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, 96 (7), 1245-54

Diversity and Distribution of Idioblasts Producing Calcium Oxalate Crystals in Dieffenbachia Seguine (Araceae)

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Diversity and Distribution of Idioblasts Producing Calcium Oxalate Crystals in Dieffenbachia Seguine (Araceae)

Gary G Coté. Am J Bot.

Abstract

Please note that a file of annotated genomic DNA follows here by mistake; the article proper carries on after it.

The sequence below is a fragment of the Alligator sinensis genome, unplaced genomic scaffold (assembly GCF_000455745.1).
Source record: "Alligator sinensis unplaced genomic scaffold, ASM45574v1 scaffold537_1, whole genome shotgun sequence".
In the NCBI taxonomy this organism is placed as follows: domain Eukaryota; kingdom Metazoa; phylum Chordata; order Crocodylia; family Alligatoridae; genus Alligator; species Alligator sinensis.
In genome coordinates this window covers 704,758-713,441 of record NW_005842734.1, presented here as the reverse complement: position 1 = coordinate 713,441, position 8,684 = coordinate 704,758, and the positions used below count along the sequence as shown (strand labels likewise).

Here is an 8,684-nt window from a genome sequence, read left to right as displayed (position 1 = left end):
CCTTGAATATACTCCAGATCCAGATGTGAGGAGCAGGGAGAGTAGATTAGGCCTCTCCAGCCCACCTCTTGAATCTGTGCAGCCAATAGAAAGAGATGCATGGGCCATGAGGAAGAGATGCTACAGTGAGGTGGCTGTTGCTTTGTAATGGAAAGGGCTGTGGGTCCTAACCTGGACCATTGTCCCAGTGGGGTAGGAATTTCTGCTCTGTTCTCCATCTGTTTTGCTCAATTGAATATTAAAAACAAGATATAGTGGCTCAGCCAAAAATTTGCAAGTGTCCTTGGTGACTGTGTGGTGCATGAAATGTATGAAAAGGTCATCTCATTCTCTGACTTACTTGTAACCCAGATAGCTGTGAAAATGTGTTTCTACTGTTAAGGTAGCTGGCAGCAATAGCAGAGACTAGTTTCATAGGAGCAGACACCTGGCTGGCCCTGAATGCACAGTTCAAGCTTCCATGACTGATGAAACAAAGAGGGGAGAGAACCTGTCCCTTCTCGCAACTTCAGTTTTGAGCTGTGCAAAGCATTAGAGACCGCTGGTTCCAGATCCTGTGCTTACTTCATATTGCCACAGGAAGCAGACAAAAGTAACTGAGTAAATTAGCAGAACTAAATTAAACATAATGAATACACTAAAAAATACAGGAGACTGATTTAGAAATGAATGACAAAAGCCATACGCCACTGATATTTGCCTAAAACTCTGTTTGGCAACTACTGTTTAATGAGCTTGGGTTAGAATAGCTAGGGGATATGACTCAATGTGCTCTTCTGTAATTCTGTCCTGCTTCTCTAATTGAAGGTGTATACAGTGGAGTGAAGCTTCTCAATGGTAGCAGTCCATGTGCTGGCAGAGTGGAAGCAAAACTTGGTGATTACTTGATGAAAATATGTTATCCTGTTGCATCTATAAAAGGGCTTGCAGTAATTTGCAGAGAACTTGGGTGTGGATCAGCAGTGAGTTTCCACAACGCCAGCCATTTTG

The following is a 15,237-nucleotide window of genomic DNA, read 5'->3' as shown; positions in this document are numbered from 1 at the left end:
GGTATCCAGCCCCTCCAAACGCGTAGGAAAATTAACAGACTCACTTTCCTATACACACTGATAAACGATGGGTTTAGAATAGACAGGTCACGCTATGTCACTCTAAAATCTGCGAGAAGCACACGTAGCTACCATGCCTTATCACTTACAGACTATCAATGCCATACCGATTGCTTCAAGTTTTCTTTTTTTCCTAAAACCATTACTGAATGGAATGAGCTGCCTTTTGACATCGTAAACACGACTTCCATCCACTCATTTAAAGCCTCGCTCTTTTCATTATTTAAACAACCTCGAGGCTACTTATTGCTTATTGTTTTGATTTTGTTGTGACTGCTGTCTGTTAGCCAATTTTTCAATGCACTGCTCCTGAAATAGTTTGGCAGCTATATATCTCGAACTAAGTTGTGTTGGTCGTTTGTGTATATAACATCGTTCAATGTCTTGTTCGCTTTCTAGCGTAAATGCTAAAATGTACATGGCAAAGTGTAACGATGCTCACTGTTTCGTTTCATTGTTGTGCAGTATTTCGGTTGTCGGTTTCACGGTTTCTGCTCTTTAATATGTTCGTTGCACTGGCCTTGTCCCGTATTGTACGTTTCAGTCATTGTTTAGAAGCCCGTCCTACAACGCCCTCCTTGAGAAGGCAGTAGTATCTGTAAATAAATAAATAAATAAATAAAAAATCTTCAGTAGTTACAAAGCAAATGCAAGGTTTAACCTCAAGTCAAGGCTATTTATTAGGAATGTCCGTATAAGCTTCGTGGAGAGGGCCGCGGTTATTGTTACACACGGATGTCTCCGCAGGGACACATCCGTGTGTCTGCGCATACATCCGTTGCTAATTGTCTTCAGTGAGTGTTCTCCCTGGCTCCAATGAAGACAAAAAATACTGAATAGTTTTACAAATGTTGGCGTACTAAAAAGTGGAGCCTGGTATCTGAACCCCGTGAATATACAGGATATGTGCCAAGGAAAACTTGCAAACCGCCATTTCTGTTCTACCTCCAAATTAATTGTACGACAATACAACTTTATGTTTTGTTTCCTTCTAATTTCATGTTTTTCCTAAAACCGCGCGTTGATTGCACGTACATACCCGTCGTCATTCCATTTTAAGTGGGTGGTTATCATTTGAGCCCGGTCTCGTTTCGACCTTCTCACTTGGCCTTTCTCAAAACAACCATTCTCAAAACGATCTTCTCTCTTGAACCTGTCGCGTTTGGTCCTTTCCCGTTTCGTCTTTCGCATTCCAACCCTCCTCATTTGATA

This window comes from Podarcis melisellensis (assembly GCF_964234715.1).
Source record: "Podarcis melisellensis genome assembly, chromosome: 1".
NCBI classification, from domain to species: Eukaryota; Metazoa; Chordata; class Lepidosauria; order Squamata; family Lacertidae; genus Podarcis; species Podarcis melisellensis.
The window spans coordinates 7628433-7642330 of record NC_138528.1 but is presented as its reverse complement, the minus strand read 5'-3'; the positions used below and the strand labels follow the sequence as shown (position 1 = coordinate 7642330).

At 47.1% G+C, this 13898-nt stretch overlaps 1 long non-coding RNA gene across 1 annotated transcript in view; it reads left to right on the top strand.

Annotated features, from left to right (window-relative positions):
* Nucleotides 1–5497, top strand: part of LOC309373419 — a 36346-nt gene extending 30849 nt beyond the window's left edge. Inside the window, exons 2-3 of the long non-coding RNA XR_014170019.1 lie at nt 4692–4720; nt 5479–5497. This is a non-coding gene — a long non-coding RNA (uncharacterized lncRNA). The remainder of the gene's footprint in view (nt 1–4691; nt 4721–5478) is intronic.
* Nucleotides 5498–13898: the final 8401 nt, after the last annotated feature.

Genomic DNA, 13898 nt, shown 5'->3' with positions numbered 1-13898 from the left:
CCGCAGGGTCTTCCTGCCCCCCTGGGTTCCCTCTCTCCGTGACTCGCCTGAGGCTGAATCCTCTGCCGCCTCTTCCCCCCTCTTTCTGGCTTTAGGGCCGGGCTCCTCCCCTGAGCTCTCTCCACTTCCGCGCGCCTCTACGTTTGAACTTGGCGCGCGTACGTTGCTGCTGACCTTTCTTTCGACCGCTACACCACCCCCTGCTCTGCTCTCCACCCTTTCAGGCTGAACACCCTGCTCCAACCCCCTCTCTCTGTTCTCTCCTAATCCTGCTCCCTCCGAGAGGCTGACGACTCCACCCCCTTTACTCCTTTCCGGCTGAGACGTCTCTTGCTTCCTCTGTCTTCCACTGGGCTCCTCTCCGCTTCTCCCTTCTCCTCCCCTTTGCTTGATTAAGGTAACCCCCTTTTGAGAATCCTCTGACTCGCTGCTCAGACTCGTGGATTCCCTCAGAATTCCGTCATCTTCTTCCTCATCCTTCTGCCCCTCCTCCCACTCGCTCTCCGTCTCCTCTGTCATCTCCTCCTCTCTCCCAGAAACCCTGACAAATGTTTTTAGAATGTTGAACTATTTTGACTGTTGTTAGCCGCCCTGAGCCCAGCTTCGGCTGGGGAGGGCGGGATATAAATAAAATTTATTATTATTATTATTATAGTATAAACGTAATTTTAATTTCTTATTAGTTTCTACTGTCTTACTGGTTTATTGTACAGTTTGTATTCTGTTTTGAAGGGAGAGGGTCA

Although cells that synthesize crystals are known throughout the plant kingdom, their functional significance is still unknown. Mechanical support, mineral balance, waste sequestration, and protection against herbivores have all been proposed as crystal functions. To seek clues to their role(s), I systematically examined all organs except fruit of Dieffenbachia seguine (Araceae) for crystals. Crystals were found in nearly every organ. Raphides (long, slim, pointed crystals) were most common, but druses (crystal aggregates) and prisms were also found. Raphides varied in size by a factor of 10 and also in organization from tightly bundled to loosely organized. Biforines, a type of cell capable of expelling raphides, or biforine-like cells, were found in nearly all organs, but especially in leaves, spathes, and anthers. Different organs had different crystal complements, and characteristic crystals were found at specific locations, such as among pollen, along the undersides of leaf veins, and at root branch points. All crystals appeared to be composed of calcium oxalate, based on acid solubility. Possible roles of the crystals are discussed in light of these findings.

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